Don't Think Twice


Improv comedy. There's a theater and groups in every city. Most of our favorite actors credit getting their start to Groundlings or Second City. There's a whole generation that grew up near-religiously watching Who's Line Is It Anyway? before packing up for school and now it's back on the air. But what is it really like? We all know it exists but don't know much about the lifestyle, rules and individuals behind the entertainment. We come for the laughs, shout out suggestions to influence the direction of the show that will never be repeated or recreated again. It was after one of his shows at Upright Citizens Brigade in NYC that Mike Birbiglia's wife made a comment to him, "Everyone onstage is equally brilliant, but somehow that person is a movie star and that person is on SNL and that guy lives on an air mattress in Queens.” She made an observation and he saw a film.

Don't Think Twice centers on an improv group in New York City called The Commune. They're six best friends who have spent the better part of a decade performing together on stage, sitting together post-show at their usual table at the local bar, and watching movies together at their homes. They have shit jobs but they're able to do something that they love. More than anything, they're a kooky, weird family who are set in their routine. Life turns upside-down when their theater gets put up for sale. TV producers for an SNL-type show come to one of the final performances. They put all their effort into preparing, in hopes they'll consider acquiring the group. The producers only ask two of them to audition, putting a rift through the group. As they see what they've come to know as their identity fall apart as relationships split, they're faced with confronting the reality that they won't all make it. And where do they go from there?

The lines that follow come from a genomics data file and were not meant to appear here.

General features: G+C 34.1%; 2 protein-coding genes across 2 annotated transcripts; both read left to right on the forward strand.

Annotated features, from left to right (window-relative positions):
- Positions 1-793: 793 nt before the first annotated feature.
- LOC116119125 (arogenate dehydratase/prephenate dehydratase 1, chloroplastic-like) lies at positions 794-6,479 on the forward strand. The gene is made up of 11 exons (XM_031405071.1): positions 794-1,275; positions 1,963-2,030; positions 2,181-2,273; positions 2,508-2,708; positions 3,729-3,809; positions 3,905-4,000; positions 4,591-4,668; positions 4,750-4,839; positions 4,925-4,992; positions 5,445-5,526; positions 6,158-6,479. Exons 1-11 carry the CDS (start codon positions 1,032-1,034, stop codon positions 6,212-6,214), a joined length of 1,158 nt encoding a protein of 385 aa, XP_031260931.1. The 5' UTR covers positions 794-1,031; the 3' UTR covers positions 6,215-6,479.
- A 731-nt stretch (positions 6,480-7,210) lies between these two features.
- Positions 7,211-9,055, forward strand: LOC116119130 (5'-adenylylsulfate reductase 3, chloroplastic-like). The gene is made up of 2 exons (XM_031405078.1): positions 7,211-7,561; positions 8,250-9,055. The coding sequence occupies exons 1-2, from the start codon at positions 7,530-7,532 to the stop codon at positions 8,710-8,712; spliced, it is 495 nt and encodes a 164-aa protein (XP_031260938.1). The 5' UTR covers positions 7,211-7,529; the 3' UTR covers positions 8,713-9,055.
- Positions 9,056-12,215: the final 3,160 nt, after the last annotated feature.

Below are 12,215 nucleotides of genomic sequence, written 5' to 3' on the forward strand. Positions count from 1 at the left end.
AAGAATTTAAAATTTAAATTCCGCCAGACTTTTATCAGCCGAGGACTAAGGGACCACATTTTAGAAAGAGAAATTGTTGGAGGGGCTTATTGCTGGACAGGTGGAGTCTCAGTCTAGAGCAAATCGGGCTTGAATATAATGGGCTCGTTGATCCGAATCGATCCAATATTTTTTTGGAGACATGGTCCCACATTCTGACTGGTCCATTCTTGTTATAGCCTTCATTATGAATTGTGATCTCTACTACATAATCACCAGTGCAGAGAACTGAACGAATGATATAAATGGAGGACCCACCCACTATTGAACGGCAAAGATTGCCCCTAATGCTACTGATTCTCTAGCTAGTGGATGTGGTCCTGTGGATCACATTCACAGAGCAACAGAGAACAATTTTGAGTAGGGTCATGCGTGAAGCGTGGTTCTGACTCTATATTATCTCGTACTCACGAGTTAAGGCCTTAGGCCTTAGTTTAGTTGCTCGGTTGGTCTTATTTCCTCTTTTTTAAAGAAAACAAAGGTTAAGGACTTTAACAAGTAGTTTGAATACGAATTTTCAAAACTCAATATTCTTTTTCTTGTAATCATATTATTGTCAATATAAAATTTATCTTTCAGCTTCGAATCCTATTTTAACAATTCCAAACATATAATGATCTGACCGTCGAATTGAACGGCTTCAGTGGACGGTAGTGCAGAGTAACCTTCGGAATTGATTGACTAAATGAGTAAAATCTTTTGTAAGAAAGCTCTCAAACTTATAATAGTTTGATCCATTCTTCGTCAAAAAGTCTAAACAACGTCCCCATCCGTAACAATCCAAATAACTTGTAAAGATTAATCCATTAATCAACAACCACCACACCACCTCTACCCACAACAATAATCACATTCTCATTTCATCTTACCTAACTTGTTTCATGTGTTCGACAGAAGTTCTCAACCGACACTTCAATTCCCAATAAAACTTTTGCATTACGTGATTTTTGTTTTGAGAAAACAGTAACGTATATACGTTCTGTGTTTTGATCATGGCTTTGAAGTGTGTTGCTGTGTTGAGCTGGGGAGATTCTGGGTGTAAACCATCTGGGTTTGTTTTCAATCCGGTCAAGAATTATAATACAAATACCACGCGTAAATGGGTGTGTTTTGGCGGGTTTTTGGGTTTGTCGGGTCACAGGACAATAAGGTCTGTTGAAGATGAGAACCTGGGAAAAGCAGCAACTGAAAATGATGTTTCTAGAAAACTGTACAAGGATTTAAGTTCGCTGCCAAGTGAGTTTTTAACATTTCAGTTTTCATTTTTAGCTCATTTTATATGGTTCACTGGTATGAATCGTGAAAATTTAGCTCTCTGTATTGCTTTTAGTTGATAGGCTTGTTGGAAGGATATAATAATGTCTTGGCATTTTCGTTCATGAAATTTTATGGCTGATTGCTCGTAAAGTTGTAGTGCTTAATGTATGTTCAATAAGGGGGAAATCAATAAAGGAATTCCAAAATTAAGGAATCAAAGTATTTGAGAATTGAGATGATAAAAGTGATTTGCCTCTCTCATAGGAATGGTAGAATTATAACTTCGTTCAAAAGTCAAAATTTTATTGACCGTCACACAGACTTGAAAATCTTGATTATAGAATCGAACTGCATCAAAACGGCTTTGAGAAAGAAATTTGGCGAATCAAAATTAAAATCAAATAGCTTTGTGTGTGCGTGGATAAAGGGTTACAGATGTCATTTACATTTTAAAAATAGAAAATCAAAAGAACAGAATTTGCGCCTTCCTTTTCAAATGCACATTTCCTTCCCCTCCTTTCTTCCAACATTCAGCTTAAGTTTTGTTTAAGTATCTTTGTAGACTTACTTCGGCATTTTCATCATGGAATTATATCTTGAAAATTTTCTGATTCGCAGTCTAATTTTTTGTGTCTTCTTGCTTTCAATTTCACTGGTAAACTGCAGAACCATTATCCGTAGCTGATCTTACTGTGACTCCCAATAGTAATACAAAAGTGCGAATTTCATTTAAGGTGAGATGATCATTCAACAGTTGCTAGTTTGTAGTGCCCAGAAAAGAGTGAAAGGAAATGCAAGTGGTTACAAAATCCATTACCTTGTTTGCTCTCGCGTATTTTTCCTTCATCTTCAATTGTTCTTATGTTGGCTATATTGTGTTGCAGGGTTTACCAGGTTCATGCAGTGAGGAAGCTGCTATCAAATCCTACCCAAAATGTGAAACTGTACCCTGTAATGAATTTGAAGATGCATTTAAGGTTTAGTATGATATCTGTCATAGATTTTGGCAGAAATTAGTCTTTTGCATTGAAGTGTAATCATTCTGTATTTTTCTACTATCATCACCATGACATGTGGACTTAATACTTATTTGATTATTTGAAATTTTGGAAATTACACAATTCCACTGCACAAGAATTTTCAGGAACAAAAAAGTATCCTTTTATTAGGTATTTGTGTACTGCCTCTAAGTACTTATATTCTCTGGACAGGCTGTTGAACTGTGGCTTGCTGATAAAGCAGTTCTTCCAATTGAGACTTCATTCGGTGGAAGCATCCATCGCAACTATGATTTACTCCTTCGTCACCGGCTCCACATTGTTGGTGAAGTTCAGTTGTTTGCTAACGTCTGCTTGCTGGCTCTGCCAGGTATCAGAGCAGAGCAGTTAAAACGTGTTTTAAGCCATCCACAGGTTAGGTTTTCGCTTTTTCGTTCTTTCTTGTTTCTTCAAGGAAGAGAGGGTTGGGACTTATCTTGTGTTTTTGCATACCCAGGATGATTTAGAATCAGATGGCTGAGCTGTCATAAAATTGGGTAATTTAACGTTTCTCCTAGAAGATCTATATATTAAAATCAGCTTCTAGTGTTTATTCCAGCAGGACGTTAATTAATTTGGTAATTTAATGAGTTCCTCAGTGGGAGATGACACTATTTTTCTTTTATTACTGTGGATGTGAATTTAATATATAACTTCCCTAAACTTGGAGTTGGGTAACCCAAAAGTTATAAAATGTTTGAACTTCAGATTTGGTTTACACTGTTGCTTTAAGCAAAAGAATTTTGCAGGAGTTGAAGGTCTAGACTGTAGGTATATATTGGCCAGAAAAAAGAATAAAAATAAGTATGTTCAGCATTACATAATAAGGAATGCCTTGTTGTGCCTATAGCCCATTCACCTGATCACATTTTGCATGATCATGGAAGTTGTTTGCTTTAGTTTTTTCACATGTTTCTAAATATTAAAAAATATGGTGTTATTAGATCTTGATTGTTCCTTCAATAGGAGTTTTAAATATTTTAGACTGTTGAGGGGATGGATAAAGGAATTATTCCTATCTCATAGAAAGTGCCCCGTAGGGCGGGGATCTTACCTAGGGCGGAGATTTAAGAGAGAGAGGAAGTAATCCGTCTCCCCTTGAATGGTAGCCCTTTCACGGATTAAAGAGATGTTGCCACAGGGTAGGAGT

Keegan-Michael Key plays Jack, clearly the most ambitious and boisterous of the group. Like much of the cast, he's lived that reality firsthand. "This is the meditation, the exercise of the movie, and that is: what does ‘make it’ mean? Because if I had gone two more years at the second city in Detroit, and then decided that I wanted to teach at the University of Detroit for the rest of my life, and I wrote some papers and was satisfied with them, then that would have been my life. I would have been perfectly satisfied.  What does success mean to you?  What is your brass ring? Is raising children who become amazing members of society, is that your brass ring? Great! If being the best manager–and this is not being facetious, this is not making a joke–if being the best manager at McDonald’s is your brass ring, you’re allowed to let [that] be your brass ring. Somebody else who says, ‘Well, why would you want to do that?’ That’s their story. Let them have their story."

His story with castmate Tami Sagher precedes their work on the film. They were both part of the improv world. "She’s actually one of my improv heroes," he gushes on his co-star who plays Lindsay, an out-of-work trustfunder. When he heard she was coming to Detroit to do an improv set with him, he argued he was just as excited as when he first heard Key & Peele got picked up. "You’re at a different time in your life," he explained. "You’re at a time in your life where there’s nothing but burgeoning hope. We all think your hero is supposed to be Marlon Brando, your hero’s supposed to be Robert Deniro, and they were my heroes.  But when I started improvising, these people became my heroes, so to be able to work with them was and amazing experience."